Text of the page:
"So the rule is simple: Always look for invention first, and after that, for such execution as will help the invention, and as the inventor is capable of without painful effort, and no more. Above all, demand no refinement of execution where there is no thought, for that is slaves' work, unredeemed. Rather choose rough work than smooth work, so only that the practical purpose be answered, and never imagine there is reason to be proud of anything that may be accomplished by patience and sandpaper.
§ xx. I shall only give one example, which however will show the reader what I mean, from the manufacture already alluded to, that of glass. .Our modern glass is exquisitely clear in its substance, true in its form, accurate in its cutting. We are proud of this. We ought to be ashamed of it. The old Venice glass was muddy, inaccurate in all its forms, and clumsily cut, if at all. And the old Venetian was justly proud of it. For there is this difference between the English and Venetian workman, that the former thinks only of accurately matching his patterns, and getting his curves perfectly true and his edges perfectly sharp, and becomes a mere machine for rounding curves and sharpening edges, while the old Venetian cared not a whit whether his edges were sharp or not, but he invented a new design for every glass that he made, and never moulded a handle or a lip without a new fancy in it. And therefore, though some Venetian glass is ugly and clumsy enough, when made by clumsy and uninventive workmen, other Venetian glass is so lovely in its forms that no price is too great for it; and we never see the same form in it twice. Now you cannot have the finish and the varied form too. If the workman is thinking about his edges, he cannot be thinking of his design; if of his design, he cannot think of his edges. Choose whether you will pay for the lovely form or the perfect finish, and choose at the same moment whether you will make the worker a man or a grindstone."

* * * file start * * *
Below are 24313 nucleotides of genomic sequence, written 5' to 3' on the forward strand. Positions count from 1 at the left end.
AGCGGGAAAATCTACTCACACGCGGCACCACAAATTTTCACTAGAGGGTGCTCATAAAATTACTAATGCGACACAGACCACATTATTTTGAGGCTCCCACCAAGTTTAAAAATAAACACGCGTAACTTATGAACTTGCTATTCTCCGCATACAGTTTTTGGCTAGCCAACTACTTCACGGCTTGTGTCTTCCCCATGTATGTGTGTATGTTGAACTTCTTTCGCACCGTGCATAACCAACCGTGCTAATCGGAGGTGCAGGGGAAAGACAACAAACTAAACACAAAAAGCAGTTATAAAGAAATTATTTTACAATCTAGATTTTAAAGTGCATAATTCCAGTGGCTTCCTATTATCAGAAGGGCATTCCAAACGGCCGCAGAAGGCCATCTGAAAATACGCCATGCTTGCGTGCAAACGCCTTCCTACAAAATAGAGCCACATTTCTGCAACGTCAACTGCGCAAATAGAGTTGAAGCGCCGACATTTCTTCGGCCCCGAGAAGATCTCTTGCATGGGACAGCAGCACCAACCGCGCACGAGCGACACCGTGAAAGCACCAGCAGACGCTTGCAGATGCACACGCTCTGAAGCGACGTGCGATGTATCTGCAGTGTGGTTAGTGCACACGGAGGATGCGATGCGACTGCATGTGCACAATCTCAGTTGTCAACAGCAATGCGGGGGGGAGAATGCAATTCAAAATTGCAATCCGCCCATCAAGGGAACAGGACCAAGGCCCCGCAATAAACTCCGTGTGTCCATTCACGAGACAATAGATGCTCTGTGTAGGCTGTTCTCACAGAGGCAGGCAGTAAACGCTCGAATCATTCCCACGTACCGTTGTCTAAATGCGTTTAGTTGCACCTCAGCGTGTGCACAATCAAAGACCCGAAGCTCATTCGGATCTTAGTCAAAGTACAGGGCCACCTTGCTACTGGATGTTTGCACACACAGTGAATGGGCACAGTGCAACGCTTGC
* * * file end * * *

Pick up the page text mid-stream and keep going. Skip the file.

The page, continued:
John Ruskin, The Stones of Venice